Political Notebook: Santa Cruz poised to elect 1st LGBTQ judge
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Voters in Santa Cruz County are poised to elect next week the first LGBTQ judge to their local superior court. Attorney Nancy de la Peña, a lesbian married mother of two daughters, is the de facto lone candidate in the race after placing first out of the three candidates who ran in the March primary.
The second place finisher, defense attorney Annrae Angel, announced in July that she was suspending her campaign for the judicial seat. Her name will still appear on the November 3 ballot, however, since the local elections department was required to include both names of the candidates who advanced to the fall runoff race.
Thus, in a phone interview this week with the Bay Area Reporter, de la Peña expressed cautious optimism that she will win the contest and be sworn onto the bench in early 2021.
"It is a bit convoluted," she noted about the circumstances surrounding her campaign. "I think everybody anticipates that I will win the election and the courts are making provisions for me being the judge who will be sworn in on January 4, unless the governor makes an early appointment. Given the economics of these times, I would not foresee that happening."
De la Peña, 63, was born in New Mexico but lived all over the country as a child. She graduated from high school in Los Angeles and earned a political science degree from UC Berkeley in 1979.
She lived in San Francisco for a while and eventually enrolled at law school at UC Davis, from which she graduated in 1985. After couch surfing with friends near the campus, de la Peña landed a job later that year with the Santa Cruz County Public Defender's office.
She left there after 30 years to work as an assistant county counsel where she has assisted the Family & Children Services Division in child abuse cases and the sheriff's office in obtaining orders to remove guns from individuals who pose a danger to themselves or others. De la Peña and her wife, Janet Gellman, who is retired, have two adult daughters — Emma, 23, who lives in Santa Cruz, and Malika, 20, a junior at UC Santa Barbara.
The couple will likely go out for dinner with Emma and watch election results come in at home, de la Peña said. Not only has the COVID health crisis led candidates to cancel election night events with their supporters, hosting a party doesn't feel appropriate so soon after people lost their homes to the recent wildfires in the Santa Cruz region, she said.
"I am anticipating a low-key event, what can you say? How can you celebrate when so many devastating things are happening in your community?" she asked. "It is for me a moment of personal reflection and pride."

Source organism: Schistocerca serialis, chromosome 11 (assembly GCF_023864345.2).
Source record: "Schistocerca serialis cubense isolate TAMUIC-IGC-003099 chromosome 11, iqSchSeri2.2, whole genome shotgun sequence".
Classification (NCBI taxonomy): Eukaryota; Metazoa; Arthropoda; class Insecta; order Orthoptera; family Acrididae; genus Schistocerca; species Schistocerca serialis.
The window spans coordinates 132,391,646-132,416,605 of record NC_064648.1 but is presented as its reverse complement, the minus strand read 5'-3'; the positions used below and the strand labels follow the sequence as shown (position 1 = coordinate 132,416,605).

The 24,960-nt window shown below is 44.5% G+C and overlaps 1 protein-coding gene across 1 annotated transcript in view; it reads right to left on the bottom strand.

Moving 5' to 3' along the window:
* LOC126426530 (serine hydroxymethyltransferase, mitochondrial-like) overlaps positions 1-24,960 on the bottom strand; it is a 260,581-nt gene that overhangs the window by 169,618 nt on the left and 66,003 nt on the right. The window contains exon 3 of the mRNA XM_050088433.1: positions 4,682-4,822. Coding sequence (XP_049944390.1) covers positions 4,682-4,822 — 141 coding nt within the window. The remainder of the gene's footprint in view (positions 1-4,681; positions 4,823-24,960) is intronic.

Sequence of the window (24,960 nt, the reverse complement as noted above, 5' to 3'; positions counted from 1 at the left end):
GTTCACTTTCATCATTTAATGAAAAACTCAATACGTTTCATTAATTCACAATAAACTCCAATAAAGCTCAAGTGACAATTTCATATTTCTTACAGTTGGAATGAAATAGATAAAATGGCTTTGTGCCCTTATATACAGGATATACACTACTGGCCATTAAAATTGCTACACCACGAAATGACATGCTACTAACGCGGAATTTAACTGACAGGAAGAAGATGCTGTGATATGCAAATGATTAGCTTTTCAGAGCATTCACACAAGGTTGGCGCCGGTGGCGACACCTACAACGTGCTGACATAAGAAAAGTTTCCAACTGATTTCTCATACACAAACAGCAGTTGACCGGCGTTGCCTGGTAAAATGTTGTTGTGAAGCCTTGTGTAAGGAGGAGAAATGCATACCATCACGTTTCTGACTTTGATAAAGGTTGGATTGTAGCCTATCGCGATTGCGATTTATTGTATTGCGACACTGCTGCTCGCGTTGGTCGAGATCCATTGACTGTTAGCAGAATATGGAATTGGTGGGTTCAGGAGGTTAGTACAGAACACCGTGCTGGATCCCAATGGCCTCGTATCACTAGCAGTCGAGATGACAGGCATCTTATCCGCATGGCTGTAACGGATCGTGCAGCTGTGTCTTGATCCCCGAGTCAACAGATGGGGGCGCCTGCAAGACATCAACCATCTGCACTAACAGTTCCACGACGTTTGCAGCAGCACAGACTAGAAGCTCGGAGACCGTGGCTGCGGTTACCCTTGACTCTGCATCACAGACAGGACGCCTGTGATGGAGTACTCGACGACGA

De la Peña has long wanted to become a judge and twice went through the review process for judicial appointments during former governor Jerry Brown's most recent two terms in office. Despite being rated as qualified, she was never tapped for a court vacancy by Brown.
"When I did an analysis of how women got on the bench in Santa Cruz County, the majority always had to run in an election," she said. "While we like to think of Santa Cruz as a progressive and diverse community, this bench has to look different than it does."
The Santa Cruz County Superior Court is one of 42 county benches in California that had no out judges on it as of the end of 2019. According to the annual reports on the demographic makeup of the state's judicial branch, the 16 other superior courts all had at least one LGBTQ jurist among its members.
Of the Santa Cruz court's 12 members last year, five were women and only two were people of color. Its lack of diversity is an issue de la Peña has long regarded as problematic and one that also is true of the ranks of lawyers in the county.
"I have been out in my practice here my entire career," she said. "This county has some LGBTQ out attorneys, but back in 1986 that was not a common event."
Today, there are far more out female attorneys in the area than men, noted de la Peña. The county has a large Latino community but it is not adequately represented on the local bench commensurate to its size, something de la Peña raised in a letter she sent to Brown advising him to make more diverse appointments to vacancies on the county court.
"I sent him a list of possible picks among from the D.A. and public defender's offices and among local civil practitioners. We need to have a diverse bench," she said. "We need to look at how our bench looks like and how it reflects our communities and understand that visual to the community is an important visual."
Should she be elected to the judicial seat as expected, de la Peña said she plans to continue to talk to youth about a legal career and newer members of the local bar about considering a judicial seat. The county is seeing a wave of attorneys with solo practices entering retirement and half of its judges will be retiring over the next seven years, she noted.
"These are things I think are important and that need a voice to represent," said de la Peña.
Asked about the expected confirmation on November 10 of retired justice Martin Jenkins, a gay Black man, as the first out person on the California Supreme Court, de la Peña responded, "It is about time."
She added, "For him to represent not only the LGBTQ community but also the African American community, for young Black men to see that is an extraordinary gift he has given to all of us."
Web Extra: For more queer political news, be sure to check http://www.ebar.com Monday mornings for Political Notes, the notebook's online companion. This week's column profiled the two out men seeking rent board seats in Berkeley.
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Got a tip on LGBTQ politics? Call Matthew S. Bajko at (415) 829-8836 or e-mail email@example.com
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